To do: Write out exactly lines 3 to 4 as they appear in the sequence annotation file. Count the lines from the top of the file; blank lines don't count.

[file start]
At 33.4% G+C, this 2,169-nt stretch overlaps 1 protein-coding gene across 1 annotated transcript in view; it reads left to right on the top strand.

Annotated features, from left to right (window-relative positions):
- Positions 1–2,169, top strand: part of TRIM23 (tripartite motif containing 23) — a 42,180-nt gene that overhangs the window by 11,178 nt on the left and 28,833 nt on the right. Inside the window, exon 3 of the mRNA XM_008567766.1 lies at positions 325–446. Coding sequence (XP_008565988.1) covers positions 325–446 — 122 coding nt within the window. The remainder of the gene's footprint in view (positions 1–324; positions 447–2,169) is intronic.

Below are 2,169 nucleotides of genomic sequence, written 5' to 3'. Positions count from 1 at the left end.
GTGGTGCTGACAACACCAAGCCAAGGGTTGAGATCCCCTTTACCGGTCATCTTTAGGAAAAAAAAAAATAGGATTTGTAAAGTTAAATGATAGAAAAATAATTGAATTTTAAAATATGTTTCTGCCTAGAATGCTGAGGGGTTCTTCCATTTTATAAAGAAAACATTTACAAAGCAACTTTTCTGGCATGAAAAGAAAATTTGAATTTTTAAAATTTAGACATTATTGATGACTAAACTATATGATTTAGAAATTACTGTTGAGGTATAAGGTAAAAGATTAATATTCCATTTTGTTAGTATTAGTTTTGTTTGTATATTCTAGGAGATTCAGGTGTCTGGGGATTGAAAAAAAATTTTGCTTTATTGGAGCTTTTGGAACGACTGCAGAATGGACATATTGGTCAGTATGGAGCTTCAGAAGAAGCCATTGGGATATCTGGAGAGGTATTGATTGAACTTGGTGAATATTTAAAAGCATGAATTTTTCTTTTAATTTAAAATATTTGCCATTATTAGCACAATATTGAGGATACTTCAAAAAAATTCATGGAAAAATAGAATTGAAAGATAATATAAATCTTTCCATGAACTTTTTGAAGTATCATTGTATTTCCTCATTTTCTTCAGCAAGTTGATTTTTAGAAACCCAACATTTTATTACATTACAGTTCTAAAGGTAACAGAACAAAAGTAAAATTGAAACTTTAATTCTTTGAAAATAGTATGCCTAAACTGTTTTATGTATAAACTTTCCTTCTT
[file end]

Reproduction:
- Positions 1–2,169, top strand: part of TRIM23 (tripartite motif containing 23) — a 42,180-nt gene that overhangs the window by 11,178 nt on the left and 28,833 nt on the right. Inside the window, exon 3 of the mRNA XM_008567766.1 lies at positions 325–446. Coding sequence (XP_008565988.1) covers positions 325–446 — 122 coding nt within the window. The remainder of the gene's footprint in view (positions 1–324; positions 447–2,169) is intronic.

Below are 2,169 nucleotides of genomic sequence, written 5' to 3'. Positions count from 1 at the left end.